Objective: Our purpose was to determine whether pregnant women infected with human immunodeficiency virus-1 have an increased risk of herpes simplex virus-2 seropositivity and herpes simplex virus reactivation at delivery.
Study design: Sixty women infected with human immunodeficiency virus and 8408 other patients who were delivered at the University of Washington between 1989 and 1995 had herpes simplex virus serologic determinations at delivery. Genital herpes simplex virus cultures were obtained for 48 (80%) of the human immunodeficiency virus-infected women and 5567 (66%) of the controls. Logistic regression was used to adjust for possible confounding factors.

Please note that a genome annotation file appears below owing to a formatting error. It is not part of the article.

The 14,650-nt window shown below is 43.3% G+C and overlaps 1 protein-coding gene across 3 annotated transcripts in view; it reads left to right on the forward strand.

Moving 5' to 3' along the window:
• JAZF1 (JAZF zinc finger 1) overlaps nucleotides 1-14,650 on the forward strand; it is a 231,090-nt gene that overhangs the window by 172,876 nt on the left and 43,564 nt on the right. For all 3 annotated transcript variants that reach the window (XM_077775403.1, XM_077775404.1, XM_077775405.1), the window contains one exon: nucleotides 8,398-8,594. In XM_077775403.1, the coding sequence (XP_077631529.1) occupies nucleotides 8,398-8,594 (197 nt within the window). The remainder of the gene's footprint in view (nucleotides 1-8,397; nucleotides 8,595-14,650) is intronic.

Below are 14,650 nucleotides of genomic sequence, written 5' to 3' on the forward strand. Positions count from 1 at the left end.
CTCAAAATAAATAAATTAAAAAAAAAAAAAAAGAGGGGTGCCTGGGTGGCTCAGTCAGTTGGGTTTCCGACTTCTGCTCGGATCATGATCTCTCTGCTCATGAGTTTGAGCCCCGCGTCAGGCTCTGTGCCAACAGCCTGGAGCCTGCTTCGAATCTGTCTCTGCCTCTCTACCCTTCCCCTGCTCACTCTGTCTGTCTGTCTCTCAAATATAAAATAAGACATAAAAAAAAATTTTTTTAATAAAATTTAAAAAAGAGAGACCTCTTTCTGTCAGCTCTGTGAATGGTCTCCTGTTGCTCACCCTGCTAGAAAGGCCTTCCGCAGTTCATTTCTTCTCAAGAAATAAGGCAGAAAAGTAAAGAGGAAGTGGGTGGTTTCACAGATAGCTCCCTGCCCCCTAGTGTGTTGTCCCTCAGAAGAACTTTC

Results: Forty-five (75%) of human immunodeficiency virus-infected women and 2709 (32%) controls were seropositive for herpes simplex virus-2 (p < 0.0001). Eight percent of human immunodeficiency virus-infected women and 2% of controls had herpes simplex virus reactivation in labor (p < 0.05).
Conclusions: Infection with herpes simplex virus-2 is common among pregnant women infected with human immunodeficiency virus. Herpes simplex virus reactivation complicates labor in this group more often than in other obstetric patients. The role of herpes simplex virus in perinatal human immunodeficiency virus transmission warrants further study.